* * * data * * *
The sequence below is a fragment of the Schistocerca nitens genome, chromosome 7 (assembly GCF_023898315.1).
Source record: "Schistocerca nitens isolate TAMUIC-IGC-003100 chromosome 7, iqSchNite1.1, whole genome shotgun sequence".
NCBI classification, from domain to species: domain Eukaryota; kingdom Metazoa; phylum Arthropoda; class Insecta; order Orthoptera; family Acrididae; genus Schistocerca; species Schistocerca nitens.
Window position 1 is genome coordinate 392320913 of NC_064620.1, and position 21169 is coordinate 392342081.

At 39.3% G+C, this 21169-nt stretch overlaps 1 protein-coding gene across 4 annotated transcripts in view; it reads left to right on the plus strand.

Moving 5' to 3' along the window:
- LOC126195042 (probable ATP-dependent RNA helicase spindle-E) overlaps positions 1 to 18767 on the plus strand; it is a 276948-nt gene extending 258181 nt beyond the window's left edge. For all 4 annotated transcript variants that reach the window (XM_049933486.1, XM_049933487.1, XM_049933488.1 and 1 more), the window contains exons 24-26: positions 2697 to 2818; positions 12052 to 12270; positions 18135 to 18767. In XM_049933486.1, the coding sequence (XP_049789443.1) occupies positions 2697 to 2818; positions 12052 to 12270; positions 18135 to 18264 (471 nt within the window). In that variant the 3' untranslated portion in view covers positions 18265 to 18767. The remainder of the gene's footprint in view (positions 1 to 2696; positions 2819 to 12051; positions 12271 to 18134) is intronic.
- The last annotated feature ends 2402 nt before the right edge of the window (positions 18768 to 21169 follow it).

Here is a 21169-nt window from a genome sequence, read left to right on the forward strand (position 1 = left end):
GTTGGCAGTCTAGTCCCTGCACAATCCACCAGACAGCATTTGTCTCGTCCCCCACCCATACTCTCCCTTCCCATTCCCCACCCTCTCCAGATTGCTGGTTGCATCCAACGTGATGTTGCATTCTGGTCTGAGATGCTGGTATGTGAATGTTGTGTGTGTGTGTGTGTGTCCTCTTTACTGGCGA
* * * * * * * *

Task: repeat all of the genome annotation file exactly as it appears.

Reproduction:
The sequence below is a fragment of the Schistocerca nitens genome, chromosome 7 (assembly GCF_023898315.1).
Source record: "Schistocerca nitens isolate TAMUIC-IGC-003100 chromosome 7, iqSchNite1.1, whole genome shotgun sequence".
NCBI classification, from domain to species: domain Eukaryota; kingdom Metazoa; phylum Arthropoda; class Insecta; order Orthoptera; family Acrididae; genus Schistocerca; species Schistocerca nitens.
Window position 1 is genome coordinate 392320913 of NC_064620.1, and position 21169 is coordinate 392342081.

At 39.3% G+C, this 21169-nt stretch overlaps 1 protein-coding gene across 4 annotated transcripts in view; it reads left to right on the plus strand.

Moving 5' to 3' along the window:
- LOC126195042 (probable ATP-dependent RNA helicase spindle-E) overlaps positions 1 to 18767 on the plus strand; it is a 276948-nt gene extending 258181 nt beyond the window's left edge. For all 4 annotated transcript variants that reach the window (XM_049933486.1, XM_049933487.1, XM_049933488.1 and 1 more), the window contains exons 24-26: positions 2697 to 2818; positions 12052 to 12270; positions 18135 to 18767. In XM_049933486.1, the coding sequence (XP_049789443.1) occupies positions 2697 to 2818; positions 12052 to 12270; positions 18135 to 18264 (471 nt within the window). In that variant the 3' untranslated portion in view covers positions 18265 to 18767. The remainder of the gene's footprint in view (positions 1 to 2696; positions 2819 to 12051; positions 12271 to 18134) is intronic.
- The last annotated feature ends 2402 nt before the right edge of the window (positions 18768 to 21169 follow it).

Here is a 21169-nt window from a genome sequence, read left to right on the forward strand (position 1 = left end):
GTTGGCAGTCTAGTCCCTGCACAATCCACCAGACAGCATTTGTCTCGTCCCCCACCCATACTCTCCCTTCCCATTCCCCACCCTCTCCAGATTGCTGGTTGCATCCAACGTGATGTTGCATTCTGGTCTGAGATGCTGGTATGTGAATGTTGTGTGTGTGTGTGTGTGTCCTCTTTACTGGCGA